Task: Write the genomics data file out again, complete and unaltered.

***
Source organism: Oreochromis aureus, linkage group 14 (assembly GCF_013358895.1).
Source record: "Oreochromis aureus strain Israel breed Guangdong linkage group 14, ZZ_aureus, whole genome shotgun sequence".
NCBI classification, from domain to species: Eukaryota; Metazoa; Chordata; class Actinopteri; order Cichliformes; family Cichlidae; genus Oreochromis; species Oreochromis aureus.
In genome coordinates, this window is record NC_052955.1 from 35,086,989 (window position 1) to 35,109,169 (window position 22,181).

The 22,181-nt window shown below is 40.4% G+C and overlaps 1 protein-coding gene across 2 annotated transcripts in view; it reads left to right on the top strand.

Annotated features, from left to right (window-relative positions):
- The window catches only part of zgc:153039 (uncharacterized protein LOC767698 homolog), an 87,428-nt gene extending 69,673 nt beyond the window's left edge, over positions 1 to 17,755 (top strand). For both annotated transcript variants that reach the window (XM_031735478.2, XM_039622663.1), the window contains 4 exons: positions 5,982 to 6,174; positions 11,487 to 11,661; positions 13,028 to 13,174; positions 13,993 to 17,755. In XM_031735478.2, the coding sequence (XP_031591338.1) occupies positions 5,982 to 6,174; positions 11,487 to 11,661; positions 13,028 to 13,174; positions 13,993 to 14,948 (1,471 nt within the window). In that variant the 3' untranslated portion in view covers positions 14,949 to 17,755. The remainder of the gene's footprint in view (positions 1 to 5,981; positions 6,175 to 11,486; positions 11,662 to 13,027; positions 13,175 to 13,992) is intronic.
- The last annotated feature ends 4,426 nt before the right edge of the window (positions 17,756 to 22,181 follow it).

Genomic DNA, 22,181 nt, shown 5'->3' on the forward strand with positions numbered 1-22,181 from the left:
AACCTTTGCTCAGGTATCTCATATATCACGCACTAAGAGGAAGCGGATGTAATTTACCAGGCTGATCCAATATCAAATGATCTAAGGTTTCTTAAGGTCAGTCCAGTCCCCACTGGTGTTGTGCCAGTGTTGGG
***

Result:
Source organism: Oreochromis aureus, linkage group 14 (assembly GCF_013358895.1).
Source record: "Oreochromis aureus strain Israel breed Guangdong linkage group 14, ZZ_aureus, whole genome shotgun sequence".
NCBI classification, from domain to species: Eukaryota; Metazoa; Chordata; class Actinopteri; order Cichliformes; family Cichlidae; genus Oreochromis; species Oreochromis aureus.
In genome coordinates, this window is record NC_052955.1 from 35,086,989 (window position 1) to 35,109,169 (window position 22,181).

The 22,181-nt window shown below is 40.4% G+C and overlaps 1 protein-coding gene across 2 annotated transcripts in view; it reads left to right on the top strand.

Annotated features, from left to right (window-relative positions):
- The window catches only part of zgc:153039 (uncharacterized protein LOC767698 homolog), an 87,428-nt gene extending 69,673 nt beyond the window's left edge, over positions 1 to 17,755 (top strand). For both annotated transcript variants that reach the window (XM_031735478.2, XM_039622663.1), the window contains 4 exons: positions 5,982 to 6,174; positions 11,487 to 11,661; positions 13,028 to 13,174; positions 13,993 to 17,755. In XM_031735478.2, the coding sequence (XP_031591338.1) occupies positions 5,982 to 6,174; positions 11,487 to 11,661; positions 13,028 to 13,174; positions 13,993 to 14,948 (1,471 nt within the window). In that variant the 3' untranslated portion in view covers positions 14,949 to 17,755. The remainder of the gene's footprint in view (positions 1 to 5,981; positions 6,175 to 11,486; positions 11,662 to 13,027; positions 13,175 to 13,992) is intronic.
- The last annotated feature ends 4,426 nt before the right edge of the window (positions 17,756 to 22,181 follow it).

Genomic DNA, 22,181 nt, shown 5'->3' on the forward strand with positions numbered 1-22,181 from the left:
AACCTTTGCTCAGGTATCTCATATATCACGCACTAAGAGGAAGCGGATGTAATTTACCAGGCTGATCCAATATCAAATGATCTAAGGTTTCTTAAGGTCAGTCCAGTCCCCACTGGTGTTGTGCCAGTGTTGGG